We are pleased to present this new blog series by RTC President Ryan Chao—who will provide monthly insights on the role of trails in connecting the nation, and creating healthy, thriving communities across America. Enjoy!
I’m just finishing my third month as president of Rails-to-Trails Conservancy (RTC), and each day, I show up to work filled with gratitude to be part of such a special organization and important movement. One of the great privileges of my job is the opportunity to visit beautiful trails across the country and meet their inspiring supporters and leaders. I’m starting this monthly blog to share with you those connections and some of the reflections they inspire.
My family and I have a passion for travel. One of our favorite things to do is to visit other countries and experience new people and cultures. Just behind seeking out new and interesting foods, our top thing to do is find the heart of each town or city and take in life as the locals do. And most of often, these centers of civic life are public squares and plazas.
In more and more places across America, trails are the heart of healthy, thriving communities. This is why we believe every community deserves the indispensable civic assets that are trails.
I’ll never forget being in Plaza Grande in Merida, Mexico, and watching as couples strolled through, hand in hand, sharing conversation as the heat of the evening dissipated. And I’ll always fondly remember sitting alongside other families one morning in Piazza del Campo in Sienna, Italy, as my children ran around with other kids and had the time of their lives. These places are the heart of their communities, invoking a sense of connectedness for every resident—and every visitor. And we love these experiences.
While we’re always excited to get back home, I have to admit that our return trips are often filled with a twinge of regret, borne from the desire to connect with people and places here in the same ways that we do overseas. We as Americans long for these opportunities. But it sometimes seems we have, or perhaps take, less opportunity to gather and connect in outdoor public spaces—whether because many of our cities and towns have been developed around automobiles, or just because of the fast-paced nature of modern American life.
But that’s changing.
As Americans continue to demand more and more open space and trails, these vital assets are creating new and powerful connections, and are becoming the hearts of their communities.
I would never consider myself a seasoned world traveler, but I do have the privilege to be an active trails traveler. I’ve seen, at the Richmond Greenway in California, couples holding hands and sharing quality moments in the green space along the corridor as the sun sets on the San Francisco Bay, just as they do in Merida. In Milwaukee, I’ve witnessed children from the Urban Ecology Center running and playing tag on the Oak Leaf Trail next door, just as they do in Sienna. And at my home trail, the Baltimore & Annapolis Trail, nearly every person my daughters and I pass on our Sunday rides smiles, waves and extends greetings in a way that just doesn’t happen anywhere else in our area. Each of these communities has the same love, ownership and connectedness to their trails—their public plazas.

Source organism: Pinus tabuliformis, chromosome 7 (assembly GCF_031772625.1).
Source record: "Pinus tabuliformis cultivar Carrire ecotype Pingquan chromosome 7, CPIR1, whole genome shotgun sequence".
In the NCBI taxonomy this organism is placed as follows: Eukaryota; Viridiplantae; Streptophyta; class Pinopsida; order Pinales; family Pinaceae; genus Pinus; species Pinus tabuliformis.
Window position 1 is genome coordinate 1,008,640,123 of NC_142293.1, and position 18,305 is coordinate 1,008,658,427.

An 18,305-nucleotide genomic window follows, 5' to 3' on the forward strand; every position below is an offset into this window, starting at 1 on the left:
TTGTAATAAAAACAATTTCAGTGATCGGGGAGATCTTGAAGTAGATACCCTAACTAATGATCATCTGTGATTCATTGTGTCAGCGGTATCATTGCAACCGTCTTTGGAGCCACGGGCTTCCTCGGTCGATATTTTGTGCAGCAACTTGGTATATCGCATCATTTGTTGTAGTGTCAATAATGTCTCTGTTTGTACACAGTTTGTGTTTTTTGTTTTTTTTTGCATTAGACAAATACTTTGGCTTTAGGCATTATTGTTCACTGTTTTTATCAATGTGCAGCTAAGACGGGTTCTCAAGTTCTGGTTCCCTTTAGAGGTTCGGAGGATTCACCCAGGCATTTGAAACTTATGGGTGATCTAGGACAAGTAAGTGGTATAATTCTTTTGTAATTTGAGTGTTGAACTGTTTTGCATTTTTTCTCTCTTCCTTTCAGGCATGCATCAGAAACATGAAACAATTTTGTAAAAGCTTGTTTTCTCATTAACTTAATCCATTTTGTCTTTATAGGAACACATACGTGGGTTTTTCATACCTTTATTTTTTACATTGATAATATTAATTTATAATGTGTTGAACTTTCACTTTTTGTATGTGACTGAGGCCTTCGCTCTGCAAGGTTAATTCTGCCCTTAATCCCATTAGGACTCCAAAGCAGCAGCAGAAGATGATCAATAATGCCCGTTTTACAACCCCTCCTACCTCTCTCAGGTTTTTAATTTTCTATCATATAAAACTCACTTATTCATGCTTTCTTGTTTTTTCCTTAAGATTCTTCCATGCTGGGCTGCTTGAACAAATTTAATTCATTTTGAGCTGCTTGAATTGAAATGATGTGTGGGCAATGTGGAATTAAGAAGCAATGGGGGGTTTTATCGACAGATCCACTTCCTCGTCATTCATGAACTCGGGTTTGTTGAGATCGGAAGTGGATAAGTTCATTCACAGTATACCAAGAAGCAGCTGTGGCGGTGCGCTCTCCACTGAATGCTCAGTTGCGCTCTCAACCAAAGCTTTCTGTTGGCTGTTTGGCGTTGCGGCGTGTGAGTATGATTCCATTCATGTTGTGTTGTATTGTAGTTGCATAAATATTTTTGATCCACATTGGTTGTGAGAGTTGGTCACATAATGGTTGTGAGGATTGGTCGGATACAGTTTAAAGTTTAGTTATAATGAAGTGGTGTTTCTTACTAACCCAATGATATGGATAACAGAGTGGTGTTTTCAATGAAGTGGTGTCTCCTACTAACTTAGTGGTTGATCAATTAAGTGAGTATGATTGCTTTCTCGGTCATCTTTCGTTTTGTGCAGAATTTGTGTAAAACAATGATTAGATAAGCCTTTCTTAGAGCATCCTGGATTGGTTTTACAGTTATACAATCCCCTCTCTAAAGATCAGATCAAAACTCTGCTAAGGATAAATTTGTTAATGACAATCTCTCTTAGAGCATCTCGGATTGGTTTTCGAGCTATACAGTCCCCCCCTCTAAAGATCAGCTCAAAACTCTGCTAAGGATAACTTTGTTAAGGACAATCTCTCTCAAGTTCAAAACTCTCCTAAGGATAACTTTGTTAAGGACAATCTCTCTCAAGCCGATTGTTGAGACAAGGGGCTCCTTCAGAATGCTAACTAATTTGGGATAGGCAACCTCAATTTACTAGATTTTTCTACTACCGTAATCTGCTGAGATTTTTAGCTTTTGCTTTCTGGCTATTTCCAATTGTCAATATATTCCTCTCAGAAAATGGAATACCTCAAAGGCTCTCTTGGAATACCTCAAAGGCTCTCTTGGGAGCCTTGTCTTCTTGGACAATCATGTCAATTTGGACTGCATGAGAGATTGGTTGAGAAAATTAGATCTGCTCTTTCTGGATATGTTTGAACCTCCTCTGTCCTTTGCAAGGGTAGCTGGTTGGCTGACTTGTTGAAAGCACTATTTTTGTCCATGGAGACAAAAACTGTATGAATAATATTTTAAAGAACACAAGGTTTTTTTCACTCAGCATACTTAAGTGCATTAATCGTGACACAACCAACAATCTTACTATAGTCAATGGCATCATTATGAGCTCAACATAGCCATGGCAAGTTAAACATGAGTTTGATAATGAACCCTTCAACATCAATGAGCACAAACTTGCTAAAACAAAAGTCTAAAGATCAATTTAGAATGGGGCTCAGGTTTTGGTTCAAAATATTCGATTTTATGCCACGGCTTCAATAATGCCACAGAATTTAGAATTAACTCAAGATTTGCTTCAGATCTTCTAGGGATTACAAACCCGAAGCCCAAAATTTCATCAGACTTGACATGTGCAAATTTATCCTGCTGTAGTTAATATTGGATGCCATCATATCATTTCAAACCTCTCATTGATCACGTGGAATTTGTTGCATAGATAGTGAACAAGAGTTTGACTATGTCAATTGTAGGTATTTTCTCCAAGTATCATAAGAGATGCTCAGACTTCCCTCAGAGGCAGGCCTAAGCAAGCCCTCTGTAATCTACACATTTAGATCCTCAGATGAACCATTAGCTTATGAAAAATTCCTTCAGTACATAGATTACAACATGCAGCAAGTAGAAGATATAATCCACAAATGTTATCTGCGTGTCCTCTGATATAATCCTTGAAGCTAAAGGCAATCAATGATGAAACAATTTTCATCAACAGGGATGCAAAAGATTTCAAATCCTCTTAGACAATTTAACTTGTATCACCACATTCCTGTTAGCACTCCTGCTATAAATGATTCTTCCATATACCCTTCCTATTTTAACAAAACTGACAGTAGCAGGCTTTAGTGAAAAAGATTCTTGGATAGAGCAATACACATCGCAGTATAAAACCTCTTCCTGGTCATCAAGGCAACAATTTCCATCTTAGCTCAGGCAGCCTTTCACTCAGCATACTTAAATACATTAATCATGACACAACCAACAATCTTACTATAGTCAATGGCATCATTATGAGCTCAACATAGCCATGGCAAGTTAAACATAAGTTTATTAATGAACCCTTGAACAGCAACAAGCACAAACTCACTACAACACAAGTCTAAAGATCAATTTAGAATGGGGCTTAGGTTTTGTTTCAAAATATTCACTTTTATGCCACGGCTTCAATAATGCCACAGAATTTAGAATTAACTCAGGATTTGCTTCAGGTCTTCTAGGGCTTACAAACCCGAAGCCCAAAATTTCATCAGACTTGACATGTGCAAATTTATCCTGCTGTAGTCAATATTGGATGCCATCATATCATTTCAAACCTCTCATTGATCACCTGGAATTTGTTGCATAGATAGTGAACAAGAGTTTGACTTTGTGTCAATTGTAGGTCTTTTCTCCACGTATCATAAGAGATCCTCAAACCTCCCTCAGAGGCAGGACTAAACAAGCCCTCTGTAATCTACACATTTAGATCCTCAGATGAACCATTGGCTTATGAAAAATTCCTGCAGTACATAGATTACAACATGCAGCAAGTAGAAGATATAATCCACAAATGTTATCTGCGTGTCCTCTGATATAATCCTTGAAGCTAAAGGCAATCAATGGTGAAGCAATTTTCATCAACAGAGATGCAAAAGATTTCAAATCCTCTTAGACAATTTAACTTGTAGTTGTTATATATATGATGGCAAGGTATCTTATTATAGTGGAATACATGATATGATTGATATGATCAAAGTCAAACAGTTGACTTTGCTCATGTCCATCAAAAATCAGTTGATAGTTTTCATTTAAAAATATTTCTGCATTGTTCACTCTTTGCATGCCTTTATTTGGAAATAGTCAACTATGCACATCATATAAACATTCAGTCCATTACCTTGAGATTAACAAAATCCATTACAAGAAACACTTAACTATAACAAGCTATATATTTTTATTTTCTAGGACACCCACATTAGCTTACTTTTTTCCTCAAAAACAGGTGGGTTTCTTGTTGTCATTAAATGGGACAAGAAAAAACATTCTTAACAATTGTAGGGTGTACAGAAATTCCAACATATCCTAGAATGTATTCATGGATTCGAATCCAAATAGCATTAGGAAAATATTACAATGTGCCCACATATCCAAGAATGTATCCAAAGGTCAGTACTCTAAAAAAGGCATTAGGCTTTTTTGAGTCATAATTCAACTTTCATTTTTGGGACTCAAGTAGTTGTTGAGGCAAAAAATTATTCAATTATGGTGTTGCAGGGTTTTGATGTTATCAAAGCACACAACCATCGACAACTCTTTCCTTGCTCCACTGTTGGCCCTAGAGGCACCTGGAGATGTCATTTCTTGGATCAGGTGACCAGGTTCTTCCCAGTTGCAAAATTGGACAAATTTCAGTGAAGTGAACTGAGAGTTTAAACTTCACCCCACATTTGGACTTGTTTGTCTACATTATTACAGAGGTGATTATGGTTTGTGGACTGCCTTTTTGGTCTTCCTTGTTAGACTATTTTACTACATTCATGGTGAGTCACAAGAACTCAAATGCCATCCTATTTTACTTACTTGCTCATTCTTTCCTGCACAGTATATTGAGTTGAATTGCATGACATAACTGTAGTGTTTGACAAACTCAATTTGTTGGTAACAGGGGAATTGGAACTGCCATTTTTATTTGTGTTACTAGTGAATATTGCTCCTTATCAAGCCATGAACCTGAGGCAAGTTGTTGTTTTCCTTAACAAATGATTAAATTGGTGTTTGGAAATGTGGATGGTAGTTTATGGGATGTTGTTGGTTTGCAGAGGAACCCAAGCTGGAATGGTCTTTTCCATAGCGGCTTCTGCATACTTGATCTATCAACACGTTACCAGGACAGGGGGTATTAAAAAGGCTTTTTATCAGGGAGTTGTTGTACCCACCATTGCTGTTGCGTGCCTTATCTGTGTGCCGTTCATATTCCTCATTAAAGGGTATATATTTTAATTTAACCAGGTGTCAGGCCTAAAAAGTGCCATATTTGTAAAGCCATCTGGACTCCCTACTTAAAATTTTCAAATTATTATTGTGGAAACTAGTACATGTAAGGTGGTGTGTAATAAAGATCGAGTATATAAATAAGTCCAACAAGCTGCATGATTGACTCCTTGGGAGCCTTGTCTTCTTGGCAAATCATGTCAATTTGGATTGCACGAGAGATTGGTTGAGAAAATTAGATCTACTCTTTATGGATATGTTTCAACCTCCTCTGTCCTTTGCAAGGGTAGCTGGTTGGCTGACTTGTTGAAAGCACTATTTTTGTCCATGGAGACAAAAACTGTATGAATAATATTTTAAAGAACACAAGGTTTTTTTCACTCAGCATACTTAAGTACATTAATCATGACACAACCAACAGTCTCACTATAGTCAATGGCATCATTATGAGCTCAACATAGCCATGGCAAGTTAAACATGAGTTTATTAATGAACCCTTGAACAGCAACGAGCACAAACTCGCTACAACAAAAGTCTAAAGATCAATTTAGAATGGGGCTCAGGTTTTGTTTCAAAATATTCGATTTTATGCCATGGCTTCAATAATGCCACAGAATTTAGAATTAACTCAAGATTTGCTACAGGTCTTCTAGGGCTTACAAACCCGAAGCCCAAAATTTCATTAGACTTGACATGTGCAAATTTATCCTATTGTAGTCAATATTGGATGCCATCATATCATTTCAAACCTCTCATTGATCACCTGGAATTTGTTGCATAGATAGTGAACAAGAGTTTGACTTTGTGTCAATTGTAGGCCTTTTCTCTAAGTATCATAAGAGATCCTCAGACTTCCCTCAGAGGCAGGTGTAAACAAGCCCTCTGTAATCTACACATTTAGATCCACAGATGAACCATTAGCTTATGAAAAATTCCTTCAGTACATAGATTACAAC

In a 2014 article, Jay Walljasper, editor of On the Commons, described trails as America’s new town squares. I couldn’t agree more. In more and more places across America, trails are the heart of healthy, thriving communities. This is why we believe every community deserves the indispensable civic assets that are trails. It’s why we’re so grateful to have partners like Toody Maher and her team at Pogo Park, who have brought magical play spaces to the Richmond Greenway and transformed numerous lives by reclaiming public space.
First opened in 2007, the Richmond Greenway has transformed what had been an abandoned rail corridor for 25 years into a model urban trail. The trail, part of the Bay Area Trails Collaborative, an RTC TrailNation™ project that aims to complete a 2,700-mile regional trail network in the San Francisco Bay Area, is now the heart of the community, providing 32 acres of vibrant open space filled with public art, play spaces, vivid flower beds and even a public vegetable garden run by the nonprofit Urban Tilth.
At the center of this center is Harbour-8 Park, a project of Pogo Park that stretches along the greenway from Harbour Boulevard to Eighth Street. Here, children engage in high-quality play opportunities that spur social/emotional development, and local residents can access training and jobs to plan, design, build and maintain improvements in their community. Pogo Park serves as a model for reinvigorating public spaces and engaging residents as leaders.
RTC believes strongly in the power of public-private partnerships and the value of investing in programs that can bring trails to every state in the country. It’s why we’re so excited to support the work of Bob Walker of Montana Trails and a whole coalition of trail advocates to pass Montana’s first dedicated funding program for trails, the Made in Montana Trails and Recreation Grant Program (S.B. 24), which Gov. Steve Bullock just signed this week! The program will provide $1 million in funding for new trails in the state, including the Great American Rail-Trail. This major policy win would not be possible without dedicated elected officials, civic leaders and advocates from across the state, as well as many members of RTC. It just shows the true progress that can be made when we come together.
Trails don’t just connect points A to B, they connect people and communities. Our friends in California and Montana are only two examples of dedicated advocates putting their hearts into putting trails at the centers of their communities. In modern America, we need the connections trails provide more than ever. It’s why we heart trails.
See you on the trail!